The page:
Changing Perceptions: The Value of Litigation Intelligence
by William Ahner, Esq.
Pictures of Lady Justice appear in courthouses throughout the United States blindfolded and holding the scales of justice as a visible representation of the equal and impartial application of the law. While all courts strive to live up to this ideal of impartial justice, in practice, all judicial systems are subject to human influences that can have an impact on the outcome of a case. The majority of these influences are not malicious and can often be traced to the emotions present at trial. This is especially true in cases involving claims related to significant injuries or death.
Related to such cases, attorneys often debate the impact a sympathetic client can have on the outcome of a case. This debate also includes how best to handle a case when the opposing party has a sympathetic story. While the conversation often focuses on the nature of the injuries or the injustice a party suffered, there are many additional factors that can influence the outcome of a case beyond the strict application of the law to the facts. For example, a judge or jury is likely to view a party with a lifetime of public service in a favorable light, which could possibly make the fact finder more receptive to the party’s claim. While attorneys cannot control, or even know, how a judge or jury will be influenced by a plaintiff’s life story, they can seek to minimize the impact of this evidence and change perceptions through the use of litigation intelligence. When properly utilized, litigation intelligence enables counsel to gain a full understanding of all issues at play in a case and be prepared for every eventuality at trial.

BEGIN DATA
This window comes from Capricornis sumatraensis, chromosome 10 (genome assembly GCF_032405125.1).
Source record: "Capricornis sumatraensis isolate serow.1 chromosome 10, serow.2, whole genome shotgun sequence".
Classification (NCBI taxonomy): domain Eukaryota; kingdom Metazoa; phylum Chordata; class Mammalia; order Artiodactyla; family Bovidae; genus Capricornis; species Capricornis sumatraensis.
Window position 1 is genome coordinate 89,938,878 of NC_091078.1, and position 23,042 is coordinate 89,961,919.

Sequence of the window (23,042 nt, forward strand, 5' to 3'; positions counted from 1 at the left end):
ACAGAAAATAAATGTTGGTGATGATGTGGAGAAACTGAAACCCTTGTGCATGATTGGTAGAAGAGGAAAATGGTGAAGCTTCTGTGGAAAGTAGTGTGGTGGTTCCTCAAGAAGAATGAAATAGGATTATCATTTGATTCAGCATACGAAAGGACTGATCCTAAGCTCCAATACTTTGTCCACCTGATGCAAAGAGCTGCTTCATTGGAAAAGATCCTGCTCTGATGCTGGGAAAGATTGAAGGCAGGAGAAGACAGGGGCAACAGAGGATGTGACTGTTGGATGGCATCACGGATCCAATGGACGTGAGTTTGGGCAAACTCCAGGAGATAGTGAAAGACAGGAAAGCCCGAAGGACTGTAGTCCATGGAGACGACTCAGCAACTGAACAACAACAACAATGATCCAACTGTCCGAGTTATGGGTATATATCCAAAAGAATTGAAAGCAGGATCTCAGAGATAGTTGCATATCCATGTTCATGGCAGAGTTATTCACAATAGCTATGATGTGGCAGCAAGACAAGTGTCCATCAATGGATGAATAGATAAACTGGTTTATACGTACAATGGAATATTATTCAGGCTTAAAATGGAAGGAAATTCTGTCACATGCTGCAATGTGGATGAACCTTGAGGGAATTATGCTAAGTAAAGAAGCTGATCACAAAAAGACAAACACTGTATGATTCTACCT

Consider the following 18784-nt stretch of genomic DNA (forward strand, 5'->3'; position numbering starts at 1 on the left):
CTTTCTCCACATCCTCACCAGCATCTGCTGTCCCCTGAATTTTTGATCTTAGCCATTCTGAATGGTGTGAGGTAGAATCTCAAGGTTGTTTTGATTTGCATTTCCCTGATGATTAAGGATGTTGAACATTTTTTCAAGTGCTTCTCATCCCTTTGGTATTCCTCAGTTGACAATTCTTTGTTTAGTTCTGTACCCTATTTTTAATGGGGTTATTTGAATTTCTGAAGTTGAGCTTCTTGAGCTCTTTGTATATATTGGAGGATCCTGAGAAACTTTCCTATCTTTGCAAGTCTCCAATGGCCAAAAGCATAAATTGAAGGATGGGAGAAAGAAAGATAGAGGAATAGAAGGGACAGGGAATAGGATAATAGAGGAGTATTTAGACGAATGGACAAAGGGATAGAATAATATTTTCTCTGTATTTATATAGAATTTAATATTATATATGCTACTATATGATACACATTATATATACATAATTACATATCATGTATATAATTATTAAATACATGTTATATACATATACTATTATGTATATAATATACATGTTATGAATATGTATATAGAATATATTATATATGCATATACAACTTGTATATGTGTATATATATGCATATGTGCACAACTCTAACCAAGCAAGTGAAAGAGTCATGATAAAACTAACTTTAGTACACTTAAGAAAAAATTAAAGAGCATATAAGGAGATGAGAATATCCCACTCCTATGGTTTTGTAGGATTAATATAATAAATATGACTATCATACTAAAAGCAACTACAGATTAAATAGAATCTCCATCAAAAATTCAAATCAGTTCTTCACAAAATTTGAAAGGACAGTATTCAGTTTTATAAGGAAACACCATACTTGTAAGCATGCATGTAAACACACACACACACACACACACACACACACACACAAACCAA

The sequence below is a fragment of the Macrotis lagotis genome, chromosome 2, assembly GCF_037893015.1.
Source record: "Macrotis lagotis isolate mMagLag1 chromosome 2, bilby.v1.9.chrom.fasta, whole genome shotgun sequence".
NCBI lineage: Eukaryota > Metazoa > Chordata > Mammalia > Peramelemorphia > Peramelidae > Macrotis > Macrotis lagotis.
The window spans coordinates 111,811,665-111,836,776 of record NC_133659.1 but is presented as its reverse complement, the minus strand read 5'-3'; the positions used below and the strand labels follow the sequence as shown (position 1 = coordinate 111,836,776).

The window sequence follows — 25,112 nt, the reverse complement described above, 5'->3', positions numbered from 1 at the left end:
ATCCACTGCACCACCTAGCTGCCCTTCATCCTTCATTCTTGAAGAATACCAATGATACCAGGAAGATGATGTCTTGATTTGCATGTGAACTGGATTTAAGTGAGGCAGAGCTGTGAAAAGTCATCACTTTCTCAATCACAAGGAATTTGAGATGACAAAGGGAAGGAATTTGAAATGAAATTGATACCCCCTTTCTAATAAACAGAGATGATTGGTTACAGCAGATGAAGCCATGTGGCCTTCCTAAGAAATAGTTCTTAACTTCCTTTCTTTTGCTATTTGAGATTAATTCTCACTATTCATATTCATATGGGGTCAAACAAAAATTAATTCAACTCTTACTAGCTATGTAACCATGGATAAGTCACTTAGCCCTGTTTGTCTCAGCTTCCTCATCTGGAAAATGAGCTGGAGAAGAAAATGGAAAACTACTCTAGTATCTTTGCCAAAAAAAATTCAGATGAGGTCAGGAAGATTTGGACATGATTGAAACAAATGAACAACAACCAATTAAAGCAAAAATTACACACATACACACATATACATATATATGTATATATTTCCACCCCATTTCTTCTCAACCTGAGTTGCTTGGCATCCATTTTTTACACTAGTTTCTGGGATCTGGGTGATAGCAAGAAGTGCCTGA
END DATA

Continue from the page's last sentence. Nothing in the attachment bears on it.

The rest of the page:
An example of the successful use of litigation intelligence can be found in an investigation involving a former law enforcement officer. On paper, this plaintiff seemed like an upstanding citizen and sympathetic party. However, a properly planned and executed background investigation into his work history revealed that the individual had actually been discharged from his position for wrongdoing involving dishonesty on the job. This evidence would likely not only change the fact-finder’s perception of the officer’s credibility, it might also serve to diminish or eliminate any goodwill the judge or jury initially felt toward the individual.
The value of litigation intelligence can also be found through a recent products liability investigation. As with many products liability claims, this matter included claims by the plaintiff’s husband for damages related to his care for the plaintiff during her recovery and his loss of consortium. Based upon this claim, one would reasonably assume that the plaintiff and her husband had a committed and intact relationship. However, an extensive public records search resulted in the location of a report involving the plaintiff’s husband. The report was related to missing property, and the husband was identified as a person of interest in the theft of the missing items. Included in the report was a discussion that the victim and the plaintiff’s husband had met on an online dating website and had been seeing each other for more than four years. The value and viability of the husband’s loss of consortium claim was likely reduced or eliminated by the content of this document, and it does not take much imagination to see how this record could eliminate any sympathy the judge or jury had for him.
In terms of trial strategy, it is interesting to consider the impact of this report on the plaintiff’s claim. While the document certainly had the effect of changing one’s perception of the husband in a negative way, the husband’s infidelity could also generate tremendous sympathy for the plaintiff. It is hard to imagine a more sympathetic plaintiff than an individual who is suffering from a significant injury or illness and who has also learned that her spouse has been cheating on her for many years. From a defense perspective, as the plaintiff’s alleged damages would be of a far greater amount than those awarded for any loss of consortium claim, one must wonder if it would be safer to sit on this evidence and not introduce it at trial?
As briefly discussed, when properly utilized, the information developed through litigation intelligence, including an in-depth background investigation of the proper scope, can be used to change how a party is viewed. This ability to change perceptions is an invaluable asset in a trial counsel’s arsenal, as the fact-finder’s perception of a party can tip the scales of justice and be the determining factor in the outcome of a close case.